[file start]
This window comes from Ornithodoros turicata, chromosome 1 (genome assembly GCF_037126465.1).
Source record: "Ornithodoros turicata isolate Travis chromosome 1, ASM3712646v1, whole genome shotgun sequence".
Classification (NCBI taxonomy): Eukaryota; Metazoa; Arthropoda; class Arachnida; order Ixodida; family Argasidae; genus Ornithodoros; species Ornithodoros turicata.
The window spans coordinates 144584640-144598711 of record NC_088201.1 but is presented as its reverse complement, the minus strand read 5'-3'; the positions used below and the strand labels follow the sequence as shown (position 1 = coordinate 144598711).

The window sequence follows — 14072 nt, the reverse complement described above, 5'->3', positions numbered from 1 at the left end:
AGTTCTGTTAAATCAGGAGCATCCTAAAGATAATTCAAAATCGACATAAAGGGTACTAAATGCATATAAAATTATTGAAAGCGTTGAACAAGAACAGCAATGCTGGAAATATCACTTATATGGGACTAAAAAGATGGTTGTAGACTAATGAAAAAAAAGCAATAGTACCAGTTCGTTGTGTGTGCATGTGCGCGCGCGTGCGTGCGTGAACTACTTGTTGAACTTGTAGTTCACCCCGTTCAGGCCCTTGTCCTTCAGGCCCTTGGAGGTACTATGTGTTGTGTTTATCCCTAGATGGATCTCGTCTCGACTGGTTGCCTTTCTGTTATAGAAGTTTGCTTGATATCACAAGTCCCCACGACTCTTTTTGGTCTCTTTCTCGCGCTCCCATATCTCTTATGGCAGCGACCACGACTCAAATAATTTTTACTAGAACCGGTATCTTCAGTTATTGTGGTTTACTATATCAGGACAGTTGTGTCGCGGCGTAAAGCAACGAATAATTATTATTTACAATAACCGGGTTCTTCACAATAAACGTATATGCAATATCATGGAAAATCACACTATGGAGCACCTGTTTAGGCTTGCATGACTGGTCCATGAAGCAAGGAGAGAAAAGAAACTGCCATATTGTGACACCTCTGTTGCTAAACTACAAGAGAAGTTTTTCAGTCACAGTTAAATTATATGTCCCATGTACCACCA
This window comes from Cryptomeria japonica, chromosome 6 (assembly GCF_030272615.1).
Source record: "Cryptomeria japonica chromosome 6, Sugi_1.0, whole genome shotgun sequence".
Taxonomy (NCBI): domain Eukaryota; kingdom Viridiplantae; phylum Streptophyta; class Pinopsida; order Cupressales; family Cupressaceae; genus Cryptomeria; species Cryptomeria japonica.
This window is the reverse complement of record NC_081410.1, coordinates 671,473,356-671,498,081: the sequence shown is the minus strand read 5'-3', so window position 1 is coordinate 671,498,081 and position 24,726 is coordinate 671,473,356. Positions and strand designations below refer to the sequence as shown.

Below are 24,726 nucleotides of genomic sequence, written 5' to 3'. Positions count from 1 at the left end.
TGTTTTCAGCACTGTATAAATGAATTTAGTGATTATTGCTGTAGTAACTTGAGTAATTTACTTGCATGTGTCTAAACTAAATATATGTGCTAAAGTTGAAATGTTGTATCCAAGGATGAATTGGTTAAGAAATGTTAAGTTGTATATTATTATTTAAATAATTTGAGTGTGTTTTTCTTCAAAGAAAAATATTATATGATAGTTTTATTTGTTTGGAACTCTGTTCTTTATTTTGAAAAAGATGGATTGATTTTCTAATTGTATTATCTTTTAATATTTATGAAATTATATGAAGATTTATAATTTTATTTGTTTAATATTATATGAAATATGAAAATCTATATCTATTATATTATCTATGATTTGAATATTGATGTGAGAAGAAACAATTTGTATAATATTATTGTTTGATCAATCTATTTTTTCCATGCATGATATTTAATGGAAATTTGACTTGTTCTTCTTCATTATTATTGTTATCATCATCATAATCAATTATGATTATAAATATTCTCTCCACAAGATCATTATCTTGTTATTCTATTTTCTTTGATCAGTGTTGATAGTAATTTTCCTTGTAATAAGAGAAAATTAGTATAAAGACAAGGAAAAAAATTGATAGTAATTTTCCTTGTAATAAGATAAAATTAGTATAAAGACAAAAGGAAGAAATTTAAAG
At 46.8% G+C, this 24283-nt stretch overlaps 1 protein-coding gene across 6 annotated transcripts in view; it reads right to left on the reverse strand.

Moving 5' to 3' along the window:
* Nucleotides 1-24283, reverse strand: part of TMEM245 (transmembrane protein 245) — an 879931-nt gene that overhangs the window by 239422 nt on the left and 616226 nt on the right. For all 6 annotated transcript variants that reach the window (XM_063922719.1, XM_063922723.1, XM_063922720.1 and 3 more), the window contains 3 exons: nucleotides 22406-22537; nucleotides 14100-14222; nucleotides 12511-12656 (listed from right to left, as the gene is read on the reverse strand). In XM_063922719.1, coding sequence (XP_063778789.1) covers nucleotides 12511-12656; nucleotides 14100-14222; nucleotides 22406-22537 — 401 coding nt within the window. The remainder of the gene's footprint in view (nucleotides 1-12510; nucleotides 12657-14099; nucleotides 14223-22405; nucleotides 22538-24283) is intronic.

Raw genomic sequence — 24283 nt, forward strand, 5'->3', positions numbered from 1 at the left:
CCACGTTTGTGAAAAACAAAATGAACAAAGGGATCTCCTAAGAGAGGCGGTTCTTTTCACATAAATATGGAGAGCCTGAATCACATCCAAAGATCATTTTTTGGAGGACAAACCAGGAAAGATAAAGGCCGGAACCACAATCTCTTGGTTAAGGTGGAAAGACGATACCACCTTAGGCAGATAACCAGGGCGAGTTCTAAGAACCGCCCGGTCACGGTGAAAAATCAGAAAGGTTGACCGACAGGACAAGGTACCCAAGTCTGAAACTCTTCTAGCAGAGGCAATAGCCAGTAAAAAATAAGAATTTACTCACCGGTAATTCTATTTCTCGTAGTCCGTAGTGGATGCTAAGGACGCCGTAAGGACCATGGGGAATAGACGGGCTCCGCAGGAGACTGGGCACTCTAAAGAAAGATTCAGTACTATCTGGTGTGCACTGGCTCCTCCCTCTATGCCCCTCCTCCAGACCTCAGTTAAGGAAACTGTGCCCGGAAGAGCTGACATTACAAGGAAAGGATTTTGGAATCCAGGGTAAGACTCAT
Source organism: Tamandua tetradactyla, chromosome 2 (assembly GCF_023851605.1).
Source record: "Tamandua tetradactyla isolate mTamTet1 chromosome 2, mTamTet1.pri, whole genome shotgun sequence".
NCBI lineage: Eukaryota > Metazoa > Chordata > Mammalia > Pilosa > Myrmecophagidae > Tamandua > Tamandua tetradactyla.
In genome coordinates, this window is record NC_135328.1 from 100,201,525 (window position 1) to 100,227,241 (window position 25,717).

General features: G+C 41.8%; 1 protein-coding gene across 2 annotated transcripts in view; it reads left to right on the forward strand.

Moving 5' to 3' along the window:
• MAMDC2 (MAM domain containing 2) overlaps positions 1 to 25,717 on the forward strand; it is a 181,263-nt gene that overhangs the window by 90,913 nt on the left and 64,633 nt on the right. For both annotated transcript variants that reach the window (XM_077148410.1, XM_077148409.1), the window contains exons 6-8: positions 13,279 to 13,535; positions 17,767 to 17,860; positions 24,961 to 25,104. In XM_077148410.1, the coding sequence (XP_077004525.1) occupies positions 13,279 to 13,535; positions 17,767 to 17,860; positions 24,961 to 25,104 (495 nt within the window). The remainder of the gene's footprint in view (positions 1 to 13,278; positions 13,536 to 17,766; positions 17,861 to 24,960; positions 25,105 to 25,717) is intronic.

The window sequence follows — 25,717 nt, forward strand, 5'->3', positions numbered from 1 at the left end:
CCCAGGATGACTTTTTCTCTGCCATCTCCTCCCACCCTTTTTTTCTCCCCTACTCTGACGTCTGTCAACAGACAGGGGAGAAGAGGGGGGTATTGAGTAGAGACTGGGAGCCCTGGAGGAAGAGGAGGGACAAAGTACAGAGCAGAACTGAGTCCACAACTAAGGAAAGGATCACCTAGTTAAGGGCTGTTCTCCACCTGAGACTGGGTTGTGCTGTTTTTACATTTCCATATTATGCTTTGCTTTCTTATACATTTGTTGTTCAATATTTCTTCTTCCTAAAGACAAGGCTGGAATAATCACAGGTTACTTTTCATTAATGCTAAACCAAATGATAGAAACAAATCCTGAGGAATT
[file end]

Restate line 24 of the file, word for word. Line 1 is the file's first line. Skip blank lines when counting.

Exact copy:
• MAMDC2 (MAM domain containing 2) overlaps positions 1 to 25,717 on the forward strand; it is a 181,263-nt gene that overhangs the window by 90,913 nt on the left and 64,633 nt on the right. For both annotated transcript variants that reach the window (XM_077148410.1, XM_077148409.1), the window contains exons 6-8: positions 13,279 to 13,535; positions 17,767 to 17,860; positions 24,961 to 25,104. In XM_077148410.1, the coding sequence (XP_077004525.1) occupies positions 13,279 to 13,535; positions 17,767 to 17,860; positions 24,961 to 25,104 (495 nt within the window). The remainder of the gene's footprint in view (positions 1 to 13,278; positions 13,536 to 17,766; positions 17,861 to 24,960; positions 25,105 to 25,717) is intronic.